Irish Prime Minister Enda Kenny has said he wants to wave goodbye next year to the international creditors who bailed out his country. That ambition rests in part with a credit analyst poring over figures 675 miles away.
Dietmar Hornung at Moody’s Investors Service in Frankfurt said in an interview last week that Ireland’s rating is “rightfully positioned” at junk, signalling no immediate plan to restore the investment grade following the nation’s return last month to the long-term bond markets. Standard & Poor’s and Fitch Ratings rank Ireland three levels higher than Moody’s.
“For a minority of investors, ratings can be all or nothing,” said Ciaran O’Hagan, head of European rates strategy at Societe Generale SA in Paris. “While a junk rating isn’t an insurmountable obstacle for Ireland, it would be much better to lose that rating at Moody’s.”
Irish bonds delivered the best returns in the 17-nation euro region during the past 12 months as optimism grew that the country will refinance its banking debt and the European Central Bank signalled that it may resume buying government securities. Benchmark yields on Irish debt remain above 4 percent, a level that analysts say makes for an easier return to the fixed-income markets when the rescue program ends at the end of 2013.
The rate on Ireland’s 2020 bond was at 6.06 percent today, down 24 basis points in the past month.
Ireland was downgraded by Moody’s to Ba1, one level below investment grade, in July 2011. That’s below the rating of countries including Costa Rica and Iceland, making it difficult to attract investors.
“Ireland remains off limits from much of the money-market fund sector and other similar ratings sensitive investors,” said Owen Callan, a Dublin-based fixed-income analyst at Danske Bank A/S. “We view further outperformance as difficult to justify, in the short term at least.”
The country had stopped selling bonds almost two years ago on concerns that losses in the banking sector may tip the nation into bankruptcy. The government secured a 67.5 billion-euro ($82.8 billion) package of emergency aid from the International Monetary Fund, European Union and ECB in November 2010.
As a first step toward self-funding again, Ireland’s National Treasury Management Agency last month sold 4.2 billion euros of bonds due for repayment in 2017 and 2020, returning to the market for the first time since September 2010. The securities sold for a weighted-average yield of 5.95 percent. Officials at the debt agency in Dublin declined to comment for this story.
Investors made a return of 39 percent on Irish debt repayable in more than 10 years during the past 12 months and a gain of 32 percent for bonds with maturities of seven to 10 years. The advance was the biggest among indexes tracked by Bloomberg and the European Federation of Financial Analysts Societies.
While the debt sale was “reassuring,” the country’s economic outlook has deteriorated since the last rating action, Hornung said during the Aug. 7 interview. The former head of emerging markets research at Dekabank in Frankfurt said he sees challenges ahead for Ireland, which faces a budget deficit equal to 8.6 percent of gross domestic product this year.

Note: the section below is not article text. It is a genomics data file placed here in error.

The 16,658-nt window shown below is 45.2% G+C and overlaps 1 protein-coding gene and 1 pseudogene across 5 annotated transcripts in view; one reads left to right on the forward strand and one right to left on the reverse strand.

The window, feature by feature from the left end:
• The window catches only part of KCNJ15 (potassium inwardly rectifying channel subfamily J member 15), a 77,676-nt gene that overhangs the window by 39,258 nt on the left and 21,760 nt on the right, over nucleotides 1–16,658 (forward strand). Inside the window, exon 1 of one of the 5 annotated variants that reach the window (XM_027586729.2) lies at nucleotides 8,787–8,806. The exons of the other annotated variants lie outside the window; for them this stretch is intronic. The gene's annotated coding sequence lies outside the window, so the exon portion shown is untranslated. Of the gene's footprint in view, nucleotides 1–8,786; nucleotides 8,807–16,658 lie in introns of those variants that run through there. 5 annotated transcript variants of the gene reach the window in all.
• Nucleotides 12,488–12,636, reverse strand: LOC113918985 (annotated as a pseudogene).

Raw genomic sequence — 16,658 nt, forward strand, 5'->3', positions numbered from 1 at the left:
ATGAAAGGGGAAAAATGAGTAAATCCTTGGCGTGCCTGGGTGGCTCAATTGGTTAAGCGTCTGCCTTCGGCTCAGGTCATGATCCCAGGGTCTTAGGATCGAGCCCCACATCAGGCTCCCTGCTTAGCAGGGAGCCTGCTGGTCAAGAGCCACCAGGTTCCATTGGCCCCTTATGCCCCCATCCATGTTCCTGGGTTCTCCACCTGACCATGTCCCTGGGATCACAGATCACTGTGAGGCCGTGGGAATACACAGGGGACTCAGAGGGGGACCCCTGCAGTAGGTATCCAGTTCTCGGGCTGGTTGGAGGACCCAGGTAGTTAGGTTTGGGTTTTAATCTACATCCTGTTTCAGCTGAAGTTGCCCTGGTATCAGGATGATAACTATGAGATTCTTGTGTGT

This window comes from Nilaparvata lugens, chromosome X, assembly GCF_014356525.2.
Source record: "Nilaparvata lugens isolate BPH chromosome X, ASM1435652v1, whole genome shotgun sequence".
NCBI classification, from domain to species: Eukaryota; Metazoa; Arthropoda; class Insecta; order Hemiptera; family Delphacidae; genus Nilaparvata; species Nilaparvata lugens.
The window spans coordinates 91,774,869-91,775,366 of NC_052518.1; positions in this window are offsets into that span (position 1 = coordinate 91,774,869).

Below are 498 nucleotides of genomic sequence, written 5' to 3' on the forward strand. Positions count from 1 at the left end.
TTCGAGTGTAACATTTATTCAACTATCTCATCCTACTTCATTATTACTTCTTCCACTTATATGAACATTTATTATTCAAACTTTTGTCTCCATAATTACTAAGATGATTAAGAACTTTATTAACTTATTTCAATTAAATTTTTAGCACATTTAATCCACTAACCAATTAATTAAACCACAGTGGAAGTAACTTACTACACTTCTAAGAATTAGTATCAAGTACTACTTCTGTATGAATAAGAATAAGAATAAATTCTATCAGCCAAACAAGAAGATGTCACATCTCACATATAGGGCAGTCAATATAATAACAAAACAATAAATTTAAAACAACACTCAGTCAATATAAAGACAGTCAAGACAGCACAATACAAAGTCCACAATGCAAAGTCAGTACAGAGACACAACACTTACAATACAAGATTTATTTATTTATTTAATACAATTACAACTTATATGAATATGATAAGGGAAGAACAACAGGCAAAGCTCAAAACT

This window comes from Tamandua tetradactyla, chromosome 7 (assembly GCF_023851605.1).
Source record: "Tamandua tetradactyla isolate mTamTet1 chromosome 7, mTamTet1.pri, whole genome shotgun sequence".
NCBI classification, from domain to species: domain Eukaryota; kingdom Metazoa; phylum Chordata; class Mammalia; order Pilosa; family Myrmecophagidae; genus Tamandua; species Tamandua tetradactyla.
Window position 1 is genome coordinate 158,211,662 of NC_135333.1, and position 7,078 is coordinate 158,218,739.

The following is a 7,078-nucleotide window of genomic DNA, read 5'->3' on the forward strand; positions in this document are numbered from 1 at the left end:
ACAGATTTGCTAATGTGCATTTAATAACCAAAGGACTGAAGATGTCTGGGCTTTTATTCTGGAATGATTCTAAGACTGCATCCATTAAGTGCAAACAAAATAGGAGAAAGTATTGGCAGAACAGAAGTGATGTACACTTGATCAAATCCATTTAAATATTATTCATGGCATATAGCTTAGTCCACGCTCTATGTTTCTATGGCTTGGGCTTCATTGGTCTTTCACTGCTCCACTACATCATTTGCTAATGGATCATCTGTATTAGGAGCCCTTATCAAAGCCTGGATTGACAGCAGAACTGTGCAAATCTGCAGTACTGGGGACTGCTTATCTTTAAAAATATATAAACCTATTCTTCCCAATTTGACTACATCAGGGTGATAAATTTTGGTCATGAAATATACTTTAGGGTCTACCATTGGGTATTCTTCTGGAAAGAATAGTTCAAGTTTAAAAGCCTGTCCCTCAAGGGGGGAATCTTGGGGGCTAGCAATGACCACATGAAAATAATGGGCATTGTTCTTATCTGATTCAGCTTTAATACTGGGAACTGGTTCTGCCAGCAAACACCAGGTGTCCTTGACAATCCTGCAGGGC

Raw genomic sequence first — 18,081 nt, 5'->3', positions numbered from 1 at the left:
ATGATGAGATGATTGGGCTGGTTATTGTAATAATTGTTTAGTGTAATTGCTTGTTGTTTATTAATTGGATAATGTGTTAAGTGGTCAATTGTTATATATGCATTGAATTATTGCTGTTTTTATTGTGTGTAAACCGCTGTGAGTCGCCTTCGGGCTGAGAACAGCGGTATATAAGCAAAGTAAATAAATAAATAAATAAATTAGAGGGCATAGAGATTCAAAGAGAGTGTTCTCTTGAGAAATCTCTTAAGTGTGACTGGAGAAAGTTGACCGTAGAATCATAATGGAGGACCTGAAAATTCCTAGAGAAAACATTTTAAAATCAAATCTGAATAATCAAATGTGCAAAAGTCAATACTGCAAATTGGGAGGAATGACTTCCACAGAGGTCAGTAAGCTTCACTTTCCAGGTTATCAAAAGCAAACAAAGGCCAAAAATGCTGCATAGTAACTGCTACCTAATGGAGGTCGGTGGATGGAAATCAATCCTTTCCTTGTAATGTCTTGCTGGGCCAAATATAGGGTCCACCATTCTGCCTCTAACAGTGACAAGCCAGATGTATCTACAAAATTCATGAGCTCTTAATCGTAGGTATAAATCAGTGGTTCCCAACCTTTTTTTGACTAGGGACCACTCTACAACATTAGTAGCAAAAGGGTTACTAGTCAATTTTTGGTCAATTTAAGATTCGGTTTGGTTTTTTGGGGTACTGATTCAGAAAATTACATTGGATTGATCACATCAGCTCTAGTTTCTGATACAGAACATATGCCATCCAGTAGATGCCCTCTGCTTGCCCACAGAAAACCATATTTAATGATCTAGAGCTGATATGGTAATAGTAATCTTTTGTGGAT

“That is a high deficit even compared to European peers and that implies that still significant consolidation is to be delivered,” said Hornung. “That could have a negative feedback loop on economic activity.”
Padhraic Garvey, head of developed markets debt at Amsterdam-based ING Groep NV, is more optimistic.
“While Moody’s is the weakest link, I’d still classify Ireland as investment grade,” given that S&P and Fitch rate the nation above junk, Garvey said. “The real problem is that all three agencies have a negative outlook on Ireland. If any of the three could be persuaded to improve the outlook, that would be a massive positive.”
S&P said as recently as Aug. 2 that it was keeping its negative outlook for Ireland, meaning there’s a one-in-three chance that the nation would be lowered again this year or next. Fitch said this week that it’s keeping its negative outlook because of risks to growth and fiscal consolidation.
“Although Ireland’s has largely regained external competitiveness, it remains at risk from a further intensification of the euro-zone crisis,” Fitch said in an e-mailed response to requests for comment.
Three developments would prompt a reappraisal by the ratings companies, said Callan at Danske Bank.
First, there needs to be an improvement in the economy as Kenny’s government narrows the budget deficit, he said. Since 2008, the Irish have made about 25 billion euros -- equal to 16 percent of gross domestic product -- of combined spending cuts and revenue increases, with another 8.6 billion euros to come, S&P said.
Second, the government may have to win European help to refinance at least part of the 64 billion euros that the state used to rescue the banking system, Callan said. Third, the debt agency may have to demonstrate that it can continue to persuade investors to buy Irish securities, he said.
Failure to persuade the ratings companies to improve their view on Ireland would heighten Kenny’s difficulties in fully regaining the nation’s economic sovereignty, he said.
“A rating upgrade would be a complete game changer,” Callan said. “Ireland would probably be able to regain full access and be hailed as the success story.”